VMware Coming Back Along with the Economy
It has $2.2 billion in the bank, up 29%, after spending $356 million to buy SpringSource
VMware, the acknowledged leader in virtualization, came in with third-quarter revenues of $490 million, up 4% year-over-year, beating estimates of around $474 million.
The recession has really crimped VMware’s style. This time last year its revenues were up 32% year-over-year to $472 million and that wasn’t even its personal best.
However, showing a bit of its old flair it figures it’s good for between $540 and $560 million this quarter, with the first quarter down again sequentially. It’s supposed to release VMware View 4 for the desktop this quarter.
VMware CTO Steve Herrod keynoting SYS-CON’s Virtualization Conference & Expo (2008)
The pundits figured it could see $523 million in Q4.
The company earned $38 million, or nine cents a share (GAAP) in Q3 off 54%. On a non-GAAP basis that comes to $95 million, or 24 cents a share against Street estimates of 20 cents.
US revenues declined 1% in the third quarter to $246 million. International revenues were up 9% to $244 million. Services revenues, including software maintenance and professional services, were up 33% to $250 million.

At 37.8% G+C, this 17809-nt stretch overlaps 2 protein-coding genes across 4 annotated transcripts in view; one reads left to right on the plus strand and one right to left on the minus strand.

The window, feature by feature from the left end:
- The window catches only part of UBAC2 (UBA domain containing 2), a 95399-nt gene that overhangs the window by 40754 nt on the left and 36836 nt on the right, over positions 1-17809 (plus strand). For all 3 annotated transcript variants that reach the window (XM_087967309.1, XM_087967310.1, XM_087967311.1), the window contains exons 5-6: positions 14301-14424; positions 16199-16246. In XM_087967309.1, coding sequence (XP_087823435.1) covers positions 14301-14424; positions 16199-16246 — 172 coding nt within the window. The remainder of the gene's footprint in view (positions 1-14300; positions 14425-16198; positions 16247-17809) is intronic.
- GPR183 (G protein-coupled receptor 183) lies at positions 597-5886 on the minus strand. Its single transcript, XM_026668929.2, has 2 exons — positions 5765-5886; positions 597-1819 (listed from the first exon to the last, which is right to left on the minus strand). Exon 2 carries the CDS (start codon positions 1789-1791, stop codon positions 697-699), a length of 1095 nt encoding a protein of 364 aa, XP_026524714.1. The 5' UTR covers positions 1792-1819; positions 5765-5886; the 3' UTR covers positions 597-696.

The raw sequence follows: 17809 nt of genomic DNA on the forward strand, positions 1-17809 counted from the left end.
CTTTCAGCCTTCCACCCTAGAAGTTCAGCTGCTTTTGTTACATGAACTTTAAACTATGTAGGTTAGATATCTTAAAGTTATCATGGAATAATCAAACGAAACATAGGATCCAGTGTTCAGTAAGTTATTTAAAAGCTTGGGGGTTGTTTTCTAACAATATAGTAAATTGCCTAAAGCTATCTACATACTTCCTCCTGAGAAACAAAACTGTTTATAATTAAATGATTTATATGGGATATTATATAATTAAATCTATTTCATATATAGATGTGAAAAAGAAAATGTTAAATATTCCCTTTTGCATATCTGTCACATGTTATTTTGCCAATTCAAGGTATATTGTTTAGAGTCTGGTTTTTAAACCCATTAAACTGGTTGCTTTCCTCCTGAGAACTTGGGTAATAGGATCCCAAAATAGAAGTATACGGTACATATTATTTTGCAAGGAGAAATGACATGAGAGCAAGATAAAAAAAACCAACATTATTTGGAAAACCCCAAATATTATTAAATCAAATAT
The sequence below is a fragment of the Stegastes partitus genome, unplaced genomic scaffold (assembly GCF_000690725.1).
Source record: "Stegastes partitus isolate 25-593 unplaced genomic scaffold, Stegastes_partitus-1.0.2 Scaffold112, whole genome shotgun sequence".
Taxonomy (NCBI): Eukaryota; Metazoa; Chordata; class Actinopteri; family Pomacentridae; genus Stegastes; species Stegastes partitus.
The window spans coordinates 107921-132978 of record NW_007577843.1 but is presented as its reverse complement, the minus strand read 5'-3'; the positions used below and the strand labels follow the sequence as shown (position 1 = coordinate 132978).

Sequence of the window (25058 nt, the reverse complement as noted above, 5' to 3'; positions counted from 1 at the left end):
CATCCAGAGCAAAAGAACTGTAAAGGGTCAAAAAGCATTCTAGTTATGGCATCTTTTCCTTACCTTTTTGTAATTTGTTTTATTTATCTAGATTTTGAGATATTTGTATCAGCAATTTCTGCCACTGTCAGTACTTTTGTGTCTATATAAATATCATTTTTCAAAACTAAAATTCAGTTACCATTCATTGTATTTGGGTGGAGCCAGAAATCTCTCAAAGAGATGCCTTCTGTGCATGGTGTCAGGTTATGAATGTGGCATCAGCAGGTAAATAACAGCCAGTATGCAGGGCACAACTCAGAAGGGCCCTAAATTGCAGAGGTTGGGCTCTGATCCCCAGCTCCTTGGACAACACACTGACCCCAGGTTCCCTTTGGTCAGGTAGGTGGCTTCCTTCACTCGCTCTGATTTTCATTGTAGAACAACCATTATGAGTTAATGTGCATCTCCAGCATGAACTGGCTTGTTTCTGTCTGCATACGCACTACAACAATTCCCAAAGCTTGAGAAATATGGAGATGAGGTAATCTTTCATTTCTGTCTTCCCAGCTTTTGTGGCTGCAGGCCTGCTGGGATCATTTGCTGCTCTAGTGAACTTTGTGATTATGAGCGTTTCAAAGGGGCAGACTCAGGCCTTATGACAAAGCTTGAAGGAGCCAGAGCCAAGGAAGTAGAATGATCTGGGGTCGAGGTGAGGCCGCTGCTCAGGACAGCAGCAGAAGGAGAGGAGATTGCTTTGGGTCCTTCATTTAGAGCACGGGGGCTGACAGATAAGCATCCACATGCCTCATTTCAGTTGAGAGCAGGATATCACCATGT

Still CFO Mark Peek described the quarter as being “driven by strength in the US federal sector, increased transaction volumes and particularly robust growth in our maintenance renewals.” And “while the economic environment remains challenging, we have improved visibility into our business” – Peek has fretted about visibility for months now – “and believe that the next two quarters will follow seasonal patterns.”
It has $2.2 billion in the bank, up 29%, after spending $356 million to buy SpringSource.
Total deferred revenues came to $990 million, up 27%.
VMware said its non-GAAP operating income in the third quarter was $109 million, down 5%. GAAP operating income was down 77% to $23 million.